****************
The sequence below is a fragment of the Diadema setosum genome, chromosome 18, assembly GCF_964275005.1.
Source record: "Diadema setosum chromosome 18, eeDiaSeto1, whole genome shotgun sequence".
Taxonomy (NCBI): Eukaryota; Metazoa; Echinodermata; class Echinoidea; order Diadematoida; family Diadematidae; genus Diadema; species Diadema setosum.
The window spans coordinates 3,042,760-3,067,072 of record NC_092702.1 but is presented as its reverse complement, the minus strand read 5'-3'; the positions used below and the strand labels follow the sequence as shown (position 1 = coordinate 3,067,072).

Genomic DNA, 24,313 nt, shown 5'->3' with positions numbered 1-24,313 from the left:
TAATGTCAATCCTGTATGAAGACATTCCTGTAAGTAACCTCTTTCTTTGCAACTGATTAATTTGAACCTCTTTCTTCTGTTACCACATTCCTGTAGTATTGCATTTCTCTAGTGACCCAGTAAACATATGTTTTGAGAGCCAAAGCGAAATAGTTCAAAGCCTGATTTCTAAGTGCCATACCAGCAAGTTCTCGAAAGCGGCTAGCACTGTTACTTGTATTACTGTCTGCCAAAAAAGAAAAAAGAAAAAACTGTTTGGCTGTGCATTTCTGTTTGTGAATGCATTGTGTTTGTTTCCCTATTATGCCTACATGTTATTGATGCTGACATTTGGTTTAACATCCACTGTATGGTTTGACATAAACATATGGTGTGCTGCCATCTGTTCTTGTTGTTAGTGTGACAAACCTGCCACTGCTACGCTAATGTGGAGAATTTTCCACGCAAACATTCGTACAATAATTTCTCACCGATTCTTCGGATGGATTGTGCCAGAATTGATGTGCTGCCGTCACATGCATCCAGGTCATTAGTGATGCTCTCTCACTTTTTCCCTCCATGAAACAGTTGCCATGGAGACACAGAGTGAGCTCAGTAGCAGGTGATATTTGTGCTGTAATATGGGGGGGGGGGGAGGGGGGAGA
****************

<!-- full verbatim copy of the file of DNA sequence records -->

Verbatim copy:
The sequence below is a fragment of the Diadema setosum genome, chromosome 18, assembly GCF_964275005.1.
Source record: "Diadema setosum chromosome 18, eeDiaSeto1, whole genome shotgun sequence".
Taxonomy (NCBI): Eukaryota; Metazoa; Echinodermata; class Echinoidea; order Diadematoida; family Diadematidae; genus Diadema; species Diadema setosum.
The window spans coordinates 3,042,760-3,067,072 of record NC_092702.1 but is presented as its reverse complement, the minus strand read 5'-3'; the positions used below and the strand labels follow the sequence as shown (position 1 = coordinate 3,067,072).

Genomic DNA, 24,313 nt, shown 5'->3' with positions numbered 1-24,313 from the left:
TAATGTCAATCCTGTATGAAGACATTCCTGTAAGTAACCTCTTTCTTTGCAACTGATTAATTTGAACCTCTTTCTTCTGTTACCACATTCCTGTAGTATTGCATTTCTCTAGTGACCCAGTAAACATATGTTTTGAGAGCCAAAGCGAAATAGTTCAAAGCCTGATTTCTAAGTGCCATACCAGCAAGTTCTCGAAAGCGGCTAGCACTGTTACTTGTATTACTGTCTGCCAAAAAAGAAAAAAGAAAAAACTGTTTGGCTGTGCATTTCTGTTTGTGAATGCATTGTGTTTGTTTCCCTATTATGCCTACATGTTATTGATGCTGACATTTGGTTTAACATCCACTGTATGGTTTGACATAAACATATGGTGTGCTGCCATCTGTTCTTGTTGTTAGTGTGACAAACCTGCCACTGCTACGCTAATGTGGAGAATTTTCCACGCAAACATTCGTACAATAATTTCTCACCGATTCTTCGGATGGATTGTGCCAGAATTGATGTGCTGCCGTCACATGCATCCAGGTCATTAGTGATGCTCTCTCACTTTTTCCCTCCATGAAACAGTTGCCATGGAGACACAGAGTGAGCTCAGTAGCAGGTGATATTTGTGCTGTAATATGGGGGGGGGGGGAGGGGGGAGA